Other major considerations when marina shopping is the marina’s location and its storm policy. Don’t assume that you can leave your boat in its slip and be alright. Every Floridian needs to have a storm plan worked out in advance, even if their insurance company does not explicitly require it.
A few marinas are built-in very protected “hurricane holes” where it may be safe to leave your boat. It should have floating docks with heavy-duty pilings and be protected from winds and seas in all directions. Still, if a strong storm makes landfall nearby, chances are not much will be left. Florida is flat, and the storms can be fierce.
Less protected marinas may have an evacuation policy. In other words, they will tell you that you must move your boat out of their marina. Remember, this is going to happen with three days’ notice or less. Prepping a boat for a storm may mean moving it several hundred miles or hauling it out of the water. Be ready and know what you’re going to do in advance!
Marinas versus Moorings
Many municipalities in Florida have installed mooring fields in popular anchorages. There are many reasons for the trend, but one factor is the problem of derelict and abandoned vessels at anchor. Cleaning up these vessels that sink or beach after storms have become a state-wide problem. Mooring fields provide a legal method for the cities and the state to impose limits on where you can anchor.
Moorings often provide an enticing option that saves a lot of money over dock space. Some mooring fields run shuttle services and are very liveaboard-friendly. While they like to reserve most of the moorings for traveling boaters passing through the area, they usually have a more attractive month-to-month rate.
And there are still plenty of places to anchor should you wish to.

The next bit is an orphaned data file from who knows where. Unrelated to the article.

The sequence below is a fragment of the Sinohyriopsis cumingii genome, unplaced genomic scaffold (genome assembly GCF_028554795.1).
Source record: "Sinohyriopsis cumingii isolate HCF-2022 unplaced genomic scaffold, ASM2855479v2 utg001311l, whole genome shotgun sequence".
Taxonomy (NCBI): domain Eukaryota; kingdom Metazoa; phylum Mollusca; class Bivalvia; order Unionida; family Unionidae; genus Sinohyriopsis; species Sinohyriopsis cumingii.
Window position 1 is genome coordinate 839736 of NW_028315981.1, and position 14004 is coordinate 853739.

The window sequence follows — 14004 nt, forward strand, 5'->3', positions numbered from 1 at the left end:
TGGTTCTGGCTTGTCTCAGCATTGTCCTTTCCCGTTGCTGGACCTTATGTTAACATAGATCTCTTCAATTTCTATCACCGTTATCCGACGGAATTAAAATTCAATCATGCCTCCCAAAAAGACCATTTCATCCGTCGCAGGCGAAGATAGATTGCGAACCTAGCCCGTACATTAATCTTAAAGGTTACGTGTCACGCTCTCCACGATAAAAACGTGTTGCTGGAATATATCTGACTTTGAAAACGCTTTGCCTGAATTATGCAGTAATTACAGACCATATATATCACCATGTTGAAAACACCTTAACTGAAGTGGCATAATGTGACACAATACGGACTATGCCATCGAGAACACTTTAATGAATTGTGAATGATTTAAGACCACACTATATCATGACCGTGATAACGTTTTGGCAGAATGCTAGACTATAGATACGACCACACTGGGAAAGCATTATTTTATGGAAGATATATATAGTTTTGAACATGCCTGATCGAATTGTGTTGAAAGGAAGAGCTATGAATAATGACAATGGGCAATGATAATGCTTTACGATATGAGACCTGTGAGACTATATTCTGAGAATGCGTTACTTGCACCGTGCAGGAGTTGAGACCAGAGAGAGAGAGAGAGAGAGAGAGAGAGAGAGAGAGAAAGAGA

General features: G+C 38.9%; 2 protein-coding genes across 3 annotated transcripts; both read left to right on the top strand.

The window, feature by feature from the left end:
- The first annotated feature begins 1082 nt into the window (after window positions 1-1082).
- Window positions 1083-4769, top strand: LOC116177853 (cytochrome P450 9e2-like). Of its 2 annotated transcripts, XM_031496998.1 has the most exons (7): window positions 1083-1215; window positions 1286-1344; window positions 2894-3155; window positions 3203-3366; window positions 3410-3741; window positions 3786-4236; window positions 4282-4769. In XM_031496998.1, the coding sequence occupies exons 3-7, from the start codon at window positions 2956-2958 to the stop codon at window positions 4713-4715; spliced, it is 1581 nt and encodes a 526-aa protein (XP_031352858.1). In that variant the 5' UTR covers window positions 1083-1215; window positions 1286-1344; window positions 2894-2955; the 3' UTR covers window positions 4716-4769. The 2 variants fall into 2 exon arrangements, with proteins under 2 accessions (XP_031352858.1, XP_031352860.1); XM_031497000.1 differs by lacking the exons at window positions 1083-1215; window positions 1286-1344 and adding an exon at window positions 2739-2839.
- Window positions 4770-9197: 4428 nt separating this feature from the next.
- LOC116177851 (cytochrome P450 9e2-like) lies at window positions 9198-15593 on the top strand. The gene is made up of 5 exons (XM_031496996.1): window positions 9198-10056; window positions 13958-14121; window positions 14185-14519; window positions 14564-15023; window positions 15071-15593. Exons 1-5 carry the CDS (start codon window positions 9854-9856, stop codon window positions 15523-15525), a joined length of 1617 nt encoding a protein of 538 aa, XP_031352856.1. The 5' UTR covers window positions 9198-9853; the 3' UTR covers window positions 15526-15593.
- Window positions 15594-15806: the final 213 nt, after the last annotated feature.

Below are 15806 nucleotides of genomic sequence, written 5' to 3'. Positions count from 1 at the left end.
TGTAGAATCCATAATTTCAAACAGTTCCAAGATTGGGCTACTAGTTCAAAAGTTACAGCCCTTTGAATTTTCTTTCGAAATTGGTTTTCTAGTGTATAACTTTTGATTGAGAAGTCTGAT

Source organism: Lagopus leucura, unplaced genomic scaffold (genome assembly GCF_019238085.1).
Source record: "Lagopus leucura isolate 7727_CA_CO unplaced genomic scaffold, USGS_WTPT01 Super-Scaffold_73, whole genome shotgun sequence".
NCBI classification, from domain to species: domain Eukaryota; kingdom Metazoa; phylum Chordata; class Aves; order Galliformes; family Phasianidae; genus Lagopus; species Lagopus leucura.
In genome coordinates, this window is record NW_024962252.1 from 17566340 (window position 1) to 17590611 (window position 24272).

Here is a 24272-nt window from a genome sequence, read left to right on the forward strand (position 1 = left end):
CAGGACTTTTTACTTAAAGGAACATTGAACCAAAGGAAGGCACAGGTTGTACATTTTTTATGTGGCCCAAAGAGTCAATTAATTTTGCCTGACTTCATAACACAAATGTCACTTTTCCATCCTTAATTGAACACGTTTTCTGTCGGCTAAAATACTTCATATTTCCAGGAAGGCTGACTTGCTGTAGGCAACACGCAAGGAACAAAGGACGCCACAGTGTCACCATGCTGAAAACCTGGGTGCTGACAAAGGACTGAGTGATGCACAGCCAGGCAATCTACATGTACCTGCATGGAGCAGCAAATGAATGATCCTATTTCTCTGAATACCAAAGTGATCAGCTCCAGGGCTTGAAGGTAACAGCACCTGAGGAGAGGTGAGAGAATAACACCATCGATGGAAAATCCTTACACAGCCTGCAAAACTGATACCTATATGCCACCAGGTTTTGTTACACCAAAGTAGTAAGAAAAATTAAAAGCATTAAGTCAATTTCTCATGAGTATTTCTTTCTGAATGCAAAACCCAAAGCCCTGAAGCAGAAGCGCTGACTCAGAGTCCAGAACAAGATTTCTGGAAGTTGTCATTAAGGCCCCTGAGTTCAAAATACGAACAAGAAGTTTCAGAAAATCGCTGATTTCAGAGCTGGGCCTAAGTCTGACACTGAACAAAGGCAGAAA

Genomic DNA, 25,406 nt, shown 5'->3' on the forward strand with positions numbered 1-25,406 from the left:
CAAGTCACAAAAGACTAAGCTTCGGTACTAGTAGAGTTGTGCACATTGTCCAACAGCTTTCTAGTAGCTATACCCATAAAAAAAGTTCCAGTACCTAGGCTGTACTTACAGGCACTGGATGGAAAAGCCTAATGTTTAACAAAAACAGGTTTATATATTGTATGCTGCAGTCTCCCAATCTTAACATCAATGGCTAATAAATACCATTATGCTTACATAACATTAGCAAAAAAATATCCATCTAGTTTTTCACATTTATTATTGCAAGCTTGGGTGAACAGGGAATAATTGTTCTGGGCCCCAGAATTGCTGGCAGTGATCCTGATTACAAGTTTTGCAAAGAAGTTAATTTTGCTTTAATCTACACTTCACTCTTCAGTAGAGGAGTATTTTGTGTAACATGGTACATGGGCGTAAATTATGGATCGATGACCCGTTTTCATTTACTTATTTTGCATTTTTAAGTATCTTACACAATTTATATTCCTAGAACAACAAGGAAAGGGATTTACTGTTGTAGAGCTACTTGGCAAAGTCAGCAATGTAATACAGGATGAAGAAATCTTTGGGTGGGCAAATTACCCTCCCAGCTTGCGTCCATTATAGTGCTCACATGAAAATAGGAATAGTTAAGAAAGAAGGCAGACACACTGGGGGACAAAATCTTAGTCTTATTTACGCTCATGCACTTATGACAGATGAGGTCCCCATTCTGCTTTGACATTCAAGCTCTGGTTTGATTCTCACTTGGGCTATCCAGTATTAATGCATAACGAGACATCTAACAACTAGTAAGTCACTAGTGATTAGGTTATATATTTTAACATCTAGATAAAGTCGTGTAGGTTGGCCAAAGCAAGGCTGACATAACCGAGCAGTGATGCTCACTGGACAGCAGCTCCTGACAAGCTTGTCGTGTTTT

Florida marinas are expensive. Florida is a year-round destination, and it’s a popular jumping-off point for boaters looking to head to The Bahamas or the Caribbean. In the winter, it’s a popular destination for boaters from the rest of the country who don’t want to face winterizing their vessels.
When shopping around, it’s important to know how long you want to stay at a marina. The longer you can commit, the cheaper your rate will be. Many marinas charge a daily, weekly, or monthly transient rate with discounts for the longer you stay. Annual slip holders, though, get the best rates.
Monthly slips in Florida for a 40-foot vessel realistically range from about $800 to well over $2,000 per month. In popular resort towns like Miami Beach or Key West, you’ll probably pay double that. So shop around, look for private docks to rent, and look at satellite photos to investigate every possible marina. Marinas that only serve long-term tenants are harder to find information on.
A good starting point is WaterwayGuide.com, where you can view marinas. Their listings have some basic price information, and you can see whether or not liveaboards are allowed.
Best Liveaboard Marinas by Area in Florida
The marinas listed here are collected from our own experiences. Many specific marinas are not mentioned due to the constant fluctuations in the rules. Even if you find that a marina is listed as liveaboard-friendly, things may have changed.